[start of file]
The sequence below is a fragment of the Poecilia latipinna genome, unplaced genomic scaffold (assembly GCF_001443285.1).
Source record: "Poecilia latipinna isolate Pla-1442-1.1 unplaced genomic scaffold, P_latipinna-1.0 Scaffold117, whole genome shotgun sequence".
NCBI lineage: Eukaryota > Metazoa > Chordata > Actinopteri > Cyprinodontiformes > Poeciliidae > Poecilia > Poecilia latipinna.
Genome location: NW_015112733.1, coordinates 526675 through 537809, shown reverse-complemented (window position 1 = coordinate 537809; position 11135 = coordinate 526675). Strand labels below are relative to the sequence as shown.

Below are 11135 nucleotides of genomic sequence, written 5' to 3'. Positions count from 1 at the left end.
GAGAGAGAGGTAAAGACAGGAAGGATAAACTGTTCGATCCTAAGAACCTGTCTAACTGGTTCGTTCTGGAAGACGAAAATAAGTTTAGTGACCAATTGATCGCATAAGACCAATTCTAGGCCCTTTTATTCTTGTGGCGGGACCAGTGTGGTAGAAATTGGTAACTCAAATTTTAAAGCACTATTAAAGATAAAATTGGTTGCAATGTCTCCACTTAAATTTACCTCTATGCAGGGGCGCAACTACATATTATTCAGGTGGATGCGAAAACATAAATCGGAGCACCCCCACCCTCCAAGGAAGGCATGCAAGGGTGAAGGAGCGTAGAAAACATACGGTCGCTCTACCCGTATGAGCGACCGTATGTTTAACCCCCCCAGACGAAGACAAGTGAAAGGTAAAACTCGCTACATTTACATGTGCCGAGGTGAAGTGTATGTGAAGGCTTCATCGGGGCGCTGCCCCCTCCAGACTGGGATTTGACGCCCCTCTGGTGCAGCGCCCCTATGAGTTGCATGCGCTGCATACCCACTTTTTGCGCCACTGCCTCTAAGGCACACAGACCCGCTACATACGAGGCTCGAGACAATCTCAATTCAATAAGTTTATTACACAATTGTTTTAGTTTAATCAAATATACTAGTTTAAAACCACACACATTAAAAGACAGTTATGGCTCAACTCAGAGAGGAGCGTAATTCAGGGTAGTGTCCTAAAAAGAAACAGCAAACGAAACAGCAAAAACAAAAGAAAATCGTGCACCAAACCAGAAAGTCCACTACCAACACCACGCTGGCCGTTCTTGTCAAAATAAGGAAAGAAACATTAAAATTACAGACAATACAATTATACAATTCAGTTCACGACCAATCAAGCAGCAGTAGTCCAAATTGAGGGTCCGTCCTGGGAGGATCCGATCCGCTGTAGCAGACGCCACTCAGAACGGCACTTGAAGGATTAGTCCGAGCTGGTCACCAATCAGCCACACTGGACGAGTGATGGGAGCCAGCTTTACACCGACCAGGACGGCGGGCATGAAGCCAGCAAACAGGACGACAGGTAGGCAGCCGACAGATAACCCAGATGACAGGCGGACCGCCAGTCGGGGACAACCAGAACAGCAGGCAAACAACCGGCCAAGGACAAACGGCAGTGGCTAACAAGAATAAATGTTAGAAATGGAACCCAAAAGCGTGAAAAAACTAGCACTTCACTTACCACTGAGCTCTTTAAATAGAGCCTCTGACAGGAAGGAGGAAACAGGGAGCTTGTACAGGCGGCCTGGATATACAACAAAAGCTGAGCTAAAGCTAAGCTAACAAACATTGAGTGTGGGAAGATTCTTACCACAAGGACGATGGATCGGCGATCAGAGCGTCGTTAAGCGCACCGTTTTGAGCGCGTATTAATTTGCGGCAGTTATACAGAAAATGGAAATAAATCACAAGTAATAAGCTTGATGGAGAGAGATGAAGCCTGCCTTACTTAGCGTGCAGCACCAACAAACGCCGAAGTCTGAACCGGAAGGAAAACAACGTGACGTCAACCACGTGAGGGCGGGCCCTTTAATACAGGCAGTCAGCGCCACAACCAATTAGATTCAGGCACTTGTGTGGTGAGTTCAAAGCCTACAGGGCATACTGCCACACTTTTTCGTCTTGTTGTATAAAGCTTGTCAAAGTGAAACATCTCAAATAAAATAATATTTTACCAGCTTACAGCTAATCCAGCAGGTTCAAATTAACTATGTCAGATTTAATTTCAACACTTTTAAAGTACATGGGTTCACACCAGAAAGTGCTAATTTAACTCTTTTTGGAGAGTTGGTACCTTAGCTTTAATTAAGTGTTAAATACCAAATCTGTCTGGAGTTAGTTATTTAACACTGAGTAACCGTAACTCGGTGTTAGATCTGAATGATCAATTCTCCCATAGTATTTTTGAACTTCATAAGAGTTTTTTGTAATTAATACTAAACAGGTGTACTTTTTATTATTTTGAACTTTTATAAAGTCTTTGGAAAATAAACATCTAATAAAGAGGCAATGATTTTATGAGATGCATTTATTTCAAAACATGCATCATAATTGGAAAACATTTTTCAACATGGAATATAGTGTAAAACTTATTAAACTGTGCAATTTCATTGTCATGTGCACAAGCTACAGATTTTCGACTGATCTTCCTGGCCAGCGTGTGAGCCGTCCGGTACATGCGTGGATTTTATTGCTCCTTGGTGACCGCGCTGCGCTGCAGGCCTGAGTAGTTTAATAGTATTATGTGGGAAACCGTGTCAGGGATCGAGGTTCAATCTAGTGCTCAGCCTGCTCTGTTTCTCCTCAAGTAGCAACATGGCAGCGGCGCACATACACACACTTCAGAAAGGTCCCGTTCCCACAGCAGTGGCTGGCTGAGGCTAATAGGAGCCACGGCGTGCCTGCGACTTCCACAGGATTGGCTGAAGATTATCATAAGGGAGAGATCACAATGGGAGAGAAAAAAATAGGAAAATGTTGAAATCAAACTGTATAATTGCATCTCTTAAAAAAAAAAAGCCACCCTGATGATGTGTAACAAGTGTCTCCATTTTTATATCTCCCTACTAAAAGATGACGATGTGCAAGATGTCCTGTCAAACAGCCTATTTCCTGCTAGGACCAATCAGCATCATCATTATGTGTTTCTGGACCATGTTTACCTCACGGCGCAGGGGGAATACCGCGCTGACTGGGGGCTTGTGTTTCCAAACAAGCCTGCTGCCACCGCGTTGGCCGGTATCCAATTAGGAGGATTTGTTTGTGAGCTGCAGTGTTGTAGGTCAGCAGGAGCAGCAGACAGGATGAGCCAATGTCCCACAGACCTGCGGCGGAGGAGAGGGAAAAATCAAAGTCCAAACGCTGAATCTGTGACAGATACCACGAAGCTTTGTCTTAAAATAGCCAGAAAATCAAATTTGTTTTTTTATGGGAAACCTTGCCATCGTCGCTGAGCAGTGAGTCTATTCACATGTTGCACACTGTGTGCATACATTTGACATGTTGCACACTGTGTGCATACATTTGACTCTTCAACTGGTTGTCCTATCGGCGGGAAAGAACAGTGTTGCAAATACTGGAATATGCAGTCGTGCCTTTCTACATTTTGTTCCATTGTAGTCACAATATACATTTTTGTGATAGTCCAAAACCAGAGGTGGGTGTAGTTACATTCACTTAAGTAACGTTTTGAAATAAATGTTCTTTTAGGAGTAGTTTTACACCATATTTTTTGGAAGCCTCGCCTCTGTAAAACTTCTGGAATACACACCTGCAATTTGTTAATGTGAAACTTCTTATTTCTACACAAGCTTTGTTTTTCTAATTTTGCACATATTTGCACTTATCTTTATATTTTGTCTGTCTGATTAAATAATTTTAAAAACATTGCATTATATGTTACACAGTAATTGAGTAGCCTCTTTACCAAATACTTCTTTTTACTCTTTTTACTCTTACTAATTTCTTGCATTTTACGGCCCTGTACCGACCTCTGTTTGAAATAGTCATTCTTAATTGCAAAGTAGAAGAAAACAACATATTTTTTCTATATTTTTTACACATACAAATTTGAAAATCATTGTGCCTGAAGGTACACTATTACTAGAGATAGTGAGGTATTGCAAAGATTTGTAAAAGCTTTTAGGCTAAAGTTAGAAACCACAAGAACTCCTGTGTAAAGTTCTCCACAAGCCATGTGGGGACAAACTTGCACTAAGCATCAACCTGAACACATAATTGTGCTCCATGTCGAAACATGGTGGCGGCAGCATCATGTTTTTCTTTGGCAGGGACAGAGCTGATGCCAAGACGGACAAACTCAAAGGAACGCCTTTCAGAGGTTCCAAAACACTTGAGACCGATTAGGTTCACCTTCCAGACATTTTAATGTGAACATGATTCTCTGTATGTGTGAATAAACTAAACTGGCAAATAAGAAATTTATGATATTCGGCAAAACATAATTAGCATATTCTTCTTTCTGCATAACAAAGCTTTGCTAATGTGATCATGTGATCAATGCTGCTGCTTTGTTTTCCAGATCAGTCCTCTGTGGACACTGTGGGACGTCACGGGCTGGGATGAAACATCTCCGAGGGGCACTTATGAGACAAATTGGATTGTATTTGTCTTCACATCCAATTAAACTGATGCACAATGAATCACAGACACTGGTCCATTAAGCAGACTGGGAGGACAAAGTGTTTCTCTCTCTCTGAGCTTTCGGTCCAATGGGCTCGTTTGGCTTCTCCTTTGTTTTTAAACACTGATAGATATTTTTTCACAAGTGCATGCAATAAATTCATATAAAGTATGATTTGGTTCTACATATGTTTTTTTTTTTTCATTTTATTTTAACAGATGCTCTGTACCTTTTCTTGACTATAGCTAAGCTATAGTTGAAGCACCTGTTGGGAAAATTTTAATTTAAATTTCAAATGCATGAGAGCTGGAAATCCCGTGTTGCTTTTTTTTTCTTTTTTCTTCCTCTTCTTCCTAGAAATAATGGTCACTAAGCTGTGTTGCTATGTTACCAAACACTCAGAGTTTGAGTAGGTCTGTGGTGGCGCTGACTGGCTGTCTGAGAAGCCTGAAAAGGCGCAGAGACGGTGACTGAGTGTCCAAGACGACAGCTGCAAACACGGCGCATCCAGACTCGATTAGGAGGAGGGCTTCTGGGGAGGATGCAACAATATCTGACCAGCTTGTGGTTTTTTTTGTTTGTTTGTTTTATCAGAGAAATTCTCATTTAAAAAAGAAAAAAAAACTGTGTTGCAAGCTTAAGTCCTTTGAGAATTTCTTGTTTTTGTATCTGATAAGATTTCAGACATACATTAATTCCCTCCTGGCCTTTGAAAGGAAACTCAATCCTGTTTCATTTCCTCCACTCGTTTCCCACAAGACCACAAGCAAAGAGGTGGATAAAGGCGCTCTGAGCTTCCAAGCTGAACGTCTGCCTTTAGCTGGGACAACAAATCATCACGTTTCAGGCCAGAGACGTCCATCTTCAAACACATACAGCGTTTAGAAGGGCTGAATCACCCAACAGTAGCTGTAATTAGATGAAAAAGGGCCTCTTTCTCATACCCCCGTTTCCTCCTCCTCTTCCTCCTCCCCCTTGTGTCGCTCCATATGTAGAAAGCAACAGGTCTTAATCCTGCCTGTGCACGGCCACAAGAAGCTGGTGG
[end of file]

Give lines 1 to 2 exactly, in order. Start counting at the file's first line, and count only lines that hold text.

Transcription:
The sequence below is a fragment of the Poecilia latipinna genome, unplaced genomic scaffold (assembly GCF_001443285.1).
Source record: "Poecilia latipinna isolate Pla-1442-1.1 unplaced genomic scaffold, P_latipinna-1.0 Scaffold117, whole genome shotgun sequence".